The Sabores program planted seed species like green oaxaca dent corn, red flower corn, cherokee trail of tears black beans, and lena sisko bird egg red bean.
Wasatch Community Gardens Executive Director Ashley Patterson (red jacket) and Maria Schwarz, Youth and School Garden Program Director (squatting down, blue jacket) participate in the soil prep for the 2019 Sabores de Mi Patria Three Sisters garden guided by the Maya community member Maria Elena Ku’lubat the Rose Park Community Garden.
Step 2: Planting the seeds
To plant the Three Sisters, first prepare the soil by removing weeds and adding nutrients like blood meal. Work the soil gently to break up compaction and allow water and air to reach the roots. (But not so vigorously that you’ll disturb the helpful microbiology of the soil.) Don’t forget about how you’ll water your Three Sisters garden. Drip lines are a great irrigation option.
The traditional Milpa method uses planting sticks to create holes for the seeds. 3-4 corn seeds and 3-4 bean seeds can be planted at the same time. Take one large step along the line of your irrigation for the next planting spot. This will give the plants enough room to grow with plenty of sunlight. Corn and beans are planted in a line on either side of the garden bed, and squash seeds are planted down the middle of the bed. After putting seeds in the soil, give them a good drink of water.
The corn will grow tall to provide support for the beans as they grow, and the large leaves of the squash provide shade for the soil to preserve moisture. The beans will collect and deposit nitrogen into the soil, which benefits the corn and squash plants. Three Sisters and La Milpa are considered by modern gardeners to be an ancient form of companion planting, where one plant benefits another or create a beneficial system.
When you think of some of your favorite memories with your family, is food often a part of those memories? The cultural practice of harvesting the Three Sisters is a moment for Indigenous communities to offer their gratitude to the land and to the plants they have grown for the sustenance they will provide.
At the conclusion of the 2019 Sabores de Mi Patria program, participants gathered together to celebrate their heritage, the land, the crops of the Three Sisters, and to enjoy the fruits of their labor.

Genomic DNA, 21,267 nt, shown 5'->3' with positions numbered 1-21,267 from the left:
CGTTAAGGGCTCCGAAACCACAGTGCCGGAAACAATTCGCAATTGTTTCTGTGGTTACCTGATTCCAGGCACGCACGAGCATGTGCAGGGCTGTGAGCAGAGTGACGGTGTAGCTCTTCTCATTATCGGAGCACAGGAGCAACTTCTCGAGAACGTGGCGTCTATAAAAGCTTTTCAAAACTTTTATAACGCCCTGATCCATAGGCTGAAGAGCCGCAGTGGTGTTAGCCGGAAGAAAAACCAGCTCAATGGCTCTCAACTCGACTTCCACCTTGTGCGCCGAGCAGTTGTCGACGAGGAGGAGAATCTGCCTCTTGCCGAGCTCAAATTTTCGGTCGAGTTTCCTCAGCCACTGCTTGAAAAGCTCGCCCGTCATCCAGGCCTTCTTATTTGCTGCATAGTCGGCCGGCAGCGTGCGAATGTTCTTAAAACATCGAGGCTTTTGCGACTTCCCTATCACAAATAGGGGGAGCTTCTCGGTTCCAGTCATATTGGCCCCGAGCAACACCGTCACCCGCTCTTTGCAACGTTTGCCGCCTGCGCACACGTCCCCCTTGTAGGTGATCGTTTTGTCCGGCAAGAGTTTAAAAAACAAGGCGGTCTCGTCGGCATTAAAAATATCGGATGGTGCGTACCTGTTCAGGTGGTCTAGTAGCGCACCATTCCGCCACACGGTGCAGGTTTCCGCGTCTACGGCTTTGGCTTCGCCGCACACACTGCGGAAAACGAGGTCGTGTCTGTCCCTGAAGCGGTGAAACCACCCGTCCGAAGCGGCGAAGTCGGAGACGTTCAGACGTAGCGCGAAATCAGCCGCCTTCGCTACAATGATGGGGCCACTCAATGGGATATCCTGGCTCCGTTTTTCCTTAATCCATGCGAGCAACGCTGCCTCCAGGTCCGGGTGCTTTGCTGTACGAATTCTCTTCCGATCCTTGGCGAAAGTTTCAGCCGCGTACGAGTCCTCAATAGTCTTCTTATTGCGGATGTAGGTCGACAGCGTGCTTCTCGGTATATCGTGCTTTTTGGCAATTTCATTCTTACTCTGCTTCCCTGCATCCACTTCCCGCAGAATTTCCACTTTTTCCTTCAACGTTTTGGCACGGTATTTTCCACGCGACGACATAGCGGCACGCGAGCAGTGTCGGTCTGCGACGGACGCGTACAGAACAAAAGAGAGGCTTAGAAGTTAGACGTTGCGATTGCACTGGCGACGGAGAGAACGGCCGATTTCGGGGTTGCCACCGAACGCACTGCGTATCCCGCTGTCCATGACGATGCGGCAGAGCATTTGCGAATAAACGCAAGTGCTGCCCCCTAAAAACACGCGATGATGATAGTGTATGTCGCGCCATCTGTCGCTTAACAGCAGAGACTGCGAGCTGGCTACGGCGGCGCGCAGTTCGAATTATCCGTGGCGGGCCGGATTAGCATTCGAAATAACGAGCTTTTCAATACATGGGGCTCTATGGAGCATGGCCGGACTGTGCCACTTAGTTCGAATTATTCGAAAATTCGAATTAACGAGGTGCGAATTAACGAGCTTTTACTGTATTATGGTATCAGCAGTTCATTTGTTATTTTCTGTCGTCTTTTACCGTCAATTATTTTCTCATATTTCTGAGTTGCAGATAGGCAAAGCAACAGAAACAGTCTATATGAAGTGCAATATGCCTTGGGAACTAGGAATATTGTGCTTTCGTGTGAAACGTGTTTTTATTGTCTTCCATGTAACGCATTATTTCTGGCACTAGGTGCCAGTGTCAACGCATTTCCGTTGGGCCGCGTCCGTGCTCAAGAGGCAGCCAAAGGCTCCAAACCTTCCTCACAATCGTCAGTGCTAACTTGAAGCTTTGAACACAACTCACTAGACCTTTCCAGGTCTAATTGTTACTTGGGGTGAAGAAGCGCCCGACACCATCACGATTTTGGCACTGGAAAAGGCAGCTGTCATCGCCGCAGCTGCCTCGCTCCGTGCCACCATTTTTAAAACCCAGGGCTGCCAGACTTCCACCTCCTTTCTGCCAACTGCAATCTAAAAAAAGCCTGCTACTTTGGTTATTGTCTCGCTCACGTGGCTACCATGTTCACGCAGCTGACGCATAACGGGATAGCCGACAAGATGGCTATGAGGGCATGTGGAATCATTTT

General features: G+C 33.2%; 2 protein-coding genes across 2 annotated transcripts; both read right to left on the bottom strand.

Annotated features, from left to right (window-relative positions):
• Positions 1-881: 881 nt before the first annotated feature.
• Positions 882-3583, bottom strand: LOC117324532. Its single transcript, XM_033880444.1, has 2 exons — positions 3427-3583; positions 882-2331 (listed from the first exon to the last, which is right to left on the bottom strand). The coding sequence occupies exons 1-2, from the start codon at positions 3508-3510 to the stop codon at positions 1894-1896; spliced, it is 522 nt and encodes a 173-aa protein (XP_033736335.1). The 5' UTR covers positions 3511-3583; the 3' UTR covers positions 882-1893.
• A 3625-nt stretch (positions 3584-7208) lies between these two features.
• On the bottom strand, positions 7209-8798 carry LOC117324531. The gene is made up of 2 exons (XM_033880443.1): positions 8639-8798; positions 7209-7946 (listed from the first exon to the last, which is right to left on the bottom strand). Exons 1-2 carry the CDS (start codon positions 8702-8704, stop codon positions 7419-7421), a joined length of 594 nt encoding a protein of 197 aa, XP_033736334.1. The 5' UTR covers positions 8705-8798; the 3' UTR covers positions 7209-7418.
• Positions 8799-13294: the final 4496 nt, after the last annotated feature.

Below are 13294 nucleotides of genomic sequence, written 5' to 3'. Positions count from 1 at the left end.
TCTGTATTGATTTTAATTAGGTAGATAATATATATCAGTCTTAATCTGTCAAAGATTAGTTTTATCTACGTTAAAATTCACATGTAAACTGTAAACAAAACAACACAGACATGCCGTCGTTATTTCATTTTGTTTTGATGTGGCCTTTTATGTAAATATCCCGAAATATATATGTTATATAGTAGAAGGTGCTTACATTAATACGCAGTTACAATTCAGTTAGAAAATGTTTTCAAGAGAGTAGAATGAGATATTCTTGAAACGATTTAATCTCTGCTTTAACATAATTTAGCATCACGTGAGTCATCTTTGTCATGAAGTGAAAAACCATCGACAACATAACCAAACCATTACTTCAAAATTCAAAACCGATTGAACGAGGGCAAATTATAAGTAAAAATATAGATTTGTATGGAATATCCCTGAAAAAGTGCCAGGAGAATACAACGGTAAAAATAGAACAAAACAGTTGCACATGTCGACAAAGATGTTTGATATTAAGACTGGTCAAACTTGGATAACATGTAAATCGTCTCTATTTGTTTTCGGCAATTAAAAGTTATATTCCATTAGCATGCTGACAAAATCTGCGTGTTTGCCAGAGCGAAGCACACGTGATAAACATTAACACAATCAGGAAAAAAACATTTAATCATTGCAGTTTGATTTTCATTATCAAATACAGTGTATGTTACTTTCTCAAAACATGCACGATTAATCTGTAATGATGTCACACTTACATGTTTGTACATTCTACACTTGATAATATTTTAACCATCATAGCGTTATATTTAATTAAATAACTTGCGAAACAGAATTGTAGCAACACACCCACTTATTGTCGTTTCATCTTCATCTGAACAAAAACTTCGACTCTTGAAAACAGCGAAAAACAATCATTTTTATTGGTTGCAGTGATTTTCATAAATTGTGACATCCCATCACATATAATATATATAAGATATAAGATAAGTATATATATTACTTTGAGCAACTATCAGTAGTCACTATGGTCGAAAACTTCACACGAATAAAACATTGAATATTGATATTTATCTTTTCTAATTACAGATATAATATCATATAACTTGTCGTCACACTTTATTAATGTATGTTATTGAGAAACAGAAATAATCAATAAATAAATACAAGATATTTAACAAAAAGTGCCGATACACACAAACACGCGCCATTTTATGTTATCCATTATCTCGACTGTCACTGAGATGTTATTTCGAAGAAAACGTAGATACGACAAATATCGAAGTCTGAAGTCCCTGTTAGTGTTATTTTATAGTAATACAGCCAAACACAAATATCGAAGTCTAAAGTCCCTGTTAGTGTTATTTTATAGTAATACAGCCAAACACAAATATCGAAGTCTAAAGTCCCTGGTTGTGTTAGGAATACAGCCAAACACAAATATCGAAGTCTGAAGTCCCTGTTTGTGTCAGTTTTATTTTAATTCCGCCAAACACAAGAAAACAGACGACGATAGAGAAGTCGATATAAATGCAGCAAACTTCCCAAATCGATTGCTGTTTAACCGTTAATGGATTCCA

The 2019 Sabores de Mi Patria workshop participants at the Three Sisters and La Milpa harvest workshop.
Recent Efforts to Indigenize Agriculture
When we asked AMU Director, Guadalupe Blauer, about modern efforts to revive indigenous knowledge in agriculture, she said “For us, through this [Sabores] project, we recognize the need to acknowledge these ancient practices and knowledge that have been part of our culture, but underrepresented.”
She continued by saying that, “[its] very important … to recognize the connection between Nature-Culture under the concept of Cosmovision, which is interpreted as the main focus for sustainable agriculture. Recovering these practices is also recovering a social and cultural identity and our much needed connection with nature.”
If you’d like to learn more about sustainable agriculture through Three Sisters and La Milpa, as well as the culture and meaning of these practices to the people and the land where they were developed, AMU has helpful educational resources to get you started: https://www.artesmexut.org/for-educators
Squash blossoms are edible but be sure to harvest male blossoms (left), which do not grow into a squash fruit, and not female blossoms (right), which do!
Cooking with the Three Sisters
While shooting this video, we talked about some of the delicious ways the harvest of the Three Sisters can be used. Fried Squash Blossoms sounded particularly intriguing, so we wanted to share a recipe from the Sabores program!
Whisk together ricotta, egg whites, parmesan, mint, oregano and basil to create the filling.
Gently spoon the filling into the flowers.
Add flour and salt together for the batter.
Heat the oil in a deep and heavy saucepan over medium heat or 375 degrees F. You can check the oil for readiness by dropping a bit of the batter into it. If it sizzles and floats to the top, its ready.
Dip one flower in the batter and place in oil. Cook 4-5 minutes or until batter is crisp and golden.
Once they are done, place them on a paper towel to drain.
Supporting Indigenous Cultural Legacy and Knowledge
We hope that you’ve learned and been inspired by what we’ve shared in our learning about the Three Sisters and La Milpa, and that this information will encourage you to learn more about and support the Indigenous cultures that have shared this knowledge with us. If you’d like more information about Artes de Mexico, please visit their website here.
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Modern Gardener Host and Author
Lizzi works for PBS Utah as a digital producer and host of Modern Gardener. Read more